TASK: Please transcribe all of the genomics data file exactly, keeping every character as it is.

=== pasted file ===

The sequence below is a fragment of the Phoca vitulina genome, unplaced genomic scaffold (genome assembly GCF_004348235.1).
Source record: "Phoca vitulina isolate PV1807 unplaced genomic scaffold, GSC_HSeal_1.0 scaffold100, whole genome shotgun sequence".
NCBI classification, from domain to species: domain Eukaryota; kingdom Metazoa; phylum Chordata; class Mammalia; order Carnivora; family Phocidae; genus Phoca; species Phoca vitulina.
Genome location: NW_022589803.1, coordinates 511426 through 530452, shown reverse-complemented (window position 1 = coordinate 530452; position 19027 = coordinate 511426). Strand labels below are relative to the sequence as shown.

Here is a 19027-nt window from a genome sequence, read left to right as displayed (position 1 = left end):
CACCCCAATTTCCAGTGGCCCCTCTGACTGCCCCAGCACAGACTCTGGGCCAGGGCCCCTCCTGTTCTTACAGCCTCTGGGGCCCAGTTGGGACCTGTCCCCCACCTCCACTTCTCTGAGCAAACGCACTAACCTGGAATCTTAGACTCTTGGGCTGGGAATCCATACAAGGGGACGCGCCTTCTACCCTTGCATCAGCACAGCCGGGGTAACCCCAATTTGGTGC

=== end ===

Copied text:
The sequence below is a fragment of the Phoca vitulina genome, unplaced genomic scaffold (genome assembly GCF_004348235.1).
Source record: "Phoca vitulina isolate PV1807 unplaced genomic scaffold, GSC_HSeal_1.0 scaffold100, whole genome shotgun sequence".
NCBI classification, from domain to species: domain Eukaryota; kingdom Metazoa; phylum Chordata; class Mammalia; order Carnivora; family Phocidae; genus Phoca; species Phoca vitulina.
Genome location: NW_022589803.1, coordinates 511426 through 530452, shown reverse-complemented (window position 1 = coordinate 530452; position 19027 = coordinate 511426). Strand labels below are relative to the sequence as shown.

Here is a 19027-nt window from a genome sequence, read left to right as displayed (position 1 = left end):
CACCCCAATTTCCAGTGGCCCCTCTGACTGCCCCAGCACAGACTCTGGGCCAGGGCCCCTCCTGTTCTTACAGCCTCTGGGGCCCAGTTGGGACCTGTCCCCCACCTCCACTTCTCTGAGCAAACGCACTAACCTGGAATCTTAGACTCTTGGGCTGGGAATCCATACAAGGGGACGCGCCTTCTACCCTTGCATCAGCACAGCCGGGGTAACCCCAATTTGGTGC